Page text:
The PN code, which is one of periodical codes, is a code in which values at each moment of one period become a distribution in accordance with a random distribution. While the PN code has characteristics similar to a random noise signal, a precise waveform can be obtained to easily process demodulation, etc., of an original signal. Similar to the random noise signal, the PN code may have advantages such as improvement in precision with respect to a target, reduction in influence by a natural environment, increase in detection probability with respect to the target, improvement in continuous observation performance with respect to the detected target, and high confidentiality to make it difficult for an enemy to detect the PN code.

While the gold code means a code generated by adding outputs of two bandwidth diffusion code generators of a bandwidth diffusion system using a Modulo-2, in this specification, the gold code may refer to a code generated by coupling a plurality of PN codes. As the PN codes are coupled, the gold code also has the same advantages as the PN code. The gold code generated by coupling the plurality of PN codes may be used as the pseudo random noise signal.

Since the pseudo random noise signal has properties of a random noise signal, there may be a signal of an undesired bandwidth including a direct current (DC) signal, a radio frequency element, etc. The DC signal cannot be radiated through the antenna, and the signal in the undesired bandwidth should not be radiated. Accordingly, there is a need to remove the DC signal and the signal in the undesired bandwidth (due to characteristics of the ultra-wideband radar, a radio frequency element corresponds thereto), and for this, the filter may be used.

The filter may include a DC blocking part configured to remove the DC signal included in the pseudo random noise signal, and a low pass filter (LPF) configured to block the undesired radio frequency signal. In this case, the DC blocking part may be disposed at a front end of the LPF, or may be disposed at a rear end of the LPF through an appropriate circuit configuration.

The DC blocking part can remove the DC signal included in the pseudo random noise signal at a frequency axis, and differentiate the pseudo random noise signal at a time axis.

The LPF may have an effect of smoothing the signal having an impulse shape passed through the DC blocking circuit to smoothly perform radiation through the antenna, in addition to an effect of blocking the undesired radio frequency signal.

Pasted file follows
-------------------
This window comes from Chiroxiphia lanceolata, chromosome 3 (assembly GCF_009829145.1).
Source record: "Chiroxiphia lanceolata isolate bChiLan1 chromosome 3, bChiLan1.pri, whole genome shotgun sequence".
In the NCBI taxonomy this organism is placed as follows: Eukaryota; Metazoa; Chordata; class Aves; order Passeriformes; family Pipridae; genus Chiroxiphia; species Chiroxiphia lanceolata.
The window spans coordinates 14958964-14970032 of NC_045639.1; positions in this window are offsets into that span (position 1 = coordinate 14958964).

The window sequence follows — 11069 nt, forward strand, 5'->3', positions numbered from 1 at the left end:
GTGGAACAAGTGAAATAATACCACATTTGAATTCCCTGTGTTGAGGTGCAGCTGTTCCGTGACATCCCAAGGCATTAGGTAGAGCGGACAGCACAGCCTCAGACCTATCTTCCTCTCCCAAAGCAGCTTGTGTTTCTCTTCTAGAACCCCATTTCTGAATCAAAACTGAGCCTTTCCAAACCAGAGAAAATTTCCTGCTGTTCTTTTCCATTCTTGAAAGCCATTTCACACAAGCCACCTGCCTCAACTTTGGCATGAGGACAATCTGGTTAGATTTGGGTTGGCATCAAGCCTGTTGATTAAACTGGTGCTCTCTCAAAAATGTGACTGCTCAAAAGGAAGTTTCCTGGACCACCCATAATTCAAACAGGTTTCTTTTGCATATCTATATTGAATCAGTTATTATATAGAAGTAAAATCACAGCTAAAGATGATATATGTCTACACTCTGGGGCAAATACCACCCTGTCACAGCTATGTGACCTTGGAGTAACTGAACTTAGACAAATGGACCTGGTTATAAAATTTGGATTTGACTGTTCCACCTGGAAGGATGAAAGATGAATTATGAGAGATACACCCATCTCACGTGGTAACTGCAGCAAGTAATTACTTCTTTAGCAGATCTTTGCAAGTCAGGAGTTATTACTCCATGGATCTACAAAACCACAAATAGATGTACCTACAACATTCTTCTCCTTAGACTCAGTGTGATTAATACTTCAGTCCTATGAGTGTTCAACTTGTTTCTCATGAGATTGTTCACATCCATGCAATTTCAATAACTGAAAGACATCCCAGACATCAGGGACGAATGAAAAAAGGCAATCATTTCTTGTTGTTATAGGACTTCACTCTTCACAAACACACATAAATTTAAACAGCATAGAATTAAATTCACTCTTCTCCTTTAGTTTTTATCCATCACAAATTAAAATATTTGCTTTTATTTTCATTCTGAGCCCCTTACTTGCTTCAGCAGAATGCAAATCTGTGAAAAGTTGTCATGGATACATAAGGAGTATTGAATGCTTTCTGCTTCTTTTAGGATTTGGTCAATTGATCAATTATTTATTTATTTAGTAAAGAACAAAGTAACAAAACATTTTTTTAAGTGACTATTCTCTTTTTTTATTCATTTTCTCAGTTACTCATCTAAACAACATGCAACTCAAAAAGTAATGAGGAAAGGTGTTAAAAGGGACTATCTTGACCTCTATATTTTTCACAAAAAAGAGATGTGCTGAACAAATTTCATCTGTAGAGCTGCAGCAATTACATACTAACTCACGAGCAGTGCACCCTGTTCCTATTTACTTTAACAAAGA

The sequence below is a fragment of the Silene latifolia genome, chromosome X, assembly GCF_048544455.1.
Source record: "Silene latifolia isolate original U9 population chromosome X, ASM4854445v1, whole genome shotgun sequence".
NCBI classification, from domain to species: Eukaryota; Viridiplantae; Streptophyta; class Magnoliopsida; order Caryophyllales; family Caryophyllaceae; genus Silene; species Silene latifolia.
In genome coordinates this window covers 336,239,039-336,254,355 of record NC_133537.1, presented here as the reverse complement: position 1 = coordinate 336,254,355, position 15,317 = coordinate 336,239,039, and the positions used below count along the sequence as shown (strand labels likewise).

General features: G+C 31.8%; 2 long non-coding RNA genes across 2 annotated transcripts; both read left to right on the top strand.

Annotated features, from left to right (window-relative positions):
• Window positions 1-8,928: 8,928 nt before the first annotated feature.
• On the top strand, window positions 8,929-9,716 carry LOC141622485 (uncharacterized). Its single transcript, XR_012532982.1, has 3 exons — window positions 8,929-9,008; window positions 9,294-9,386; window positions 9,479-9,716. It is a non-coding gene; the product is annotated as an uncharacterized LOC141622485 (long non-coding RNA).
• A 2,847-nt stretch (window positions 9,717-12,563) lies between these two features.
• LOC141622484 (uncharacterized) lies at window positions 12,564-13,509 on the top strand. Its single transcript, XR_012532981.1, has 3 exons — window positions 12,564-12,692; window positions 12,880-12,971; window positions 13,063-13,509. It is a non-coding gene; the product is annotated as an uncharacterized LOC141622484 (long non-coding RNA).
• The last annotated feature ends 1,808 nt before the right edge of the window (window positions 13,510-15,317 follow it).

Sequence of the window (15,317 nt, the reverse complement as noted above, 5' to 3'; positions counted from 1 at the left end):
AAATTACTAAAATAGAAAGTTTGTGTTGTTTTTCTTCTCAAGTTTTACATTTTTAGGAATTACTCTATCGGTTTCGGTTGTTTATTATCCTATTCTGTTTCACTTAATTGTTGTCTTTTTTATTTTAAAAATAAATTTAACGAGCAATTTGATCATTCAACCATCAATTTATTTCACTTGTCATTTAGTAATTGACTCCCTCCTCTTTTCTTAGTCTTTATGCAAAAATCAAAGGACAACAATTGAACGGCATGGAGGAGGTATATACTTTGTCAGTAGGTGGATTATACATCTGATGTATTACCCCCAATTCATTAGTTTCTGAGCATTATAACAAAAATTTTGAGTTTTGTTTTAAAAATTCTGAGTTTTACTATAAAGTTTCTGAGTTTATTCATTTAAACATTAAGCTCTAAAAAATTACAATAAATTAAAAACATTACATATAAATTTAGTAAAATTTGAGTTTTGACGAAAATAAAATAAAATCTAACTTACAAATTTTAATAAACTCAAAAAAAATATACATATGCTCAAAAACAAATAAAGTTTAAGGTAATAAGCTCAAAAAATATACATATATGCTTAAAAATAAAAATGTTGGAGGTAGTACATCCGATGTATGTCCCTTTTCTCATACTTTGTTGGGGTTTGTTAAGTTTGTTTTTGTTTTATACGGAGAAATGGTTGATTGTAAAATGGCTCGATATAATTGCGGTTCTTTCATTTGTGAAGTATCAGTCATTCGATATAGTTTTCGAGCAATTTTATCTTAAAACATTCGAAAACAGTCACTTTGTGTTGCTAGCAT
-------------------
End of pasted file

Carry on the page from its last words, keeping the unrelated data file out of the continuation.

The pseudo random noise signal passed through the filter can be radiated to the outside through the antennas 220 and 240. Here, the amplifiers 124 and 134 may be disposed between the filter and the antennas 220 and 240 to amplify the output signal of the filter part to be appropriate for radiation.

The sampling parts 122 and 132 can sample the pseudo random noise signals passed through the filter to store the signals as first and second digital signals. For this, the sampling parts 122 and 132 may include storage parts configured to store the first and second digital signals. Of course, the storage parts may be separately provided from the sampling parts 122 and 132.

The signal receiving part receives the pseudo random noise signal reflected by a target, and for this, may include the antennas 220 and 240, the amplifier 140, the filter 142 and the third sampling part 144.

The antennas 220 and 240 receive the pseudo random noise signal reflected and returned by the target, and according to the configuration, an antenna of a radar signal receiving part may be integrally formed with an antenna of a radar signal transmission part.

The filter 142 may include the LPF configured to remove noises from the pseudo random noise signal having various noises introduced during a propagation process and to block a typically undesired radio frequency signal.

Since the pseudo random noise signal received by the antennas 220 and 240 may be weak, the signal may be amplified to a certain level for appropriate processing in the filter 142 and the third sampling part 144, which are disposed at the rear end. Here, the amplifier 140 may be disposed between the filter 142 and the antennae 220 and 240 to amplify the level at this time.

The third sampling part 144 can sample the pseudo random noise signal passed through the filter 142 to store the signal as a third digital signal. For this purpose, the third sampling part 144 may include a storage part configured to store the third digital signal. Of course, the storage part may also be separately provided from the third sampling part 144.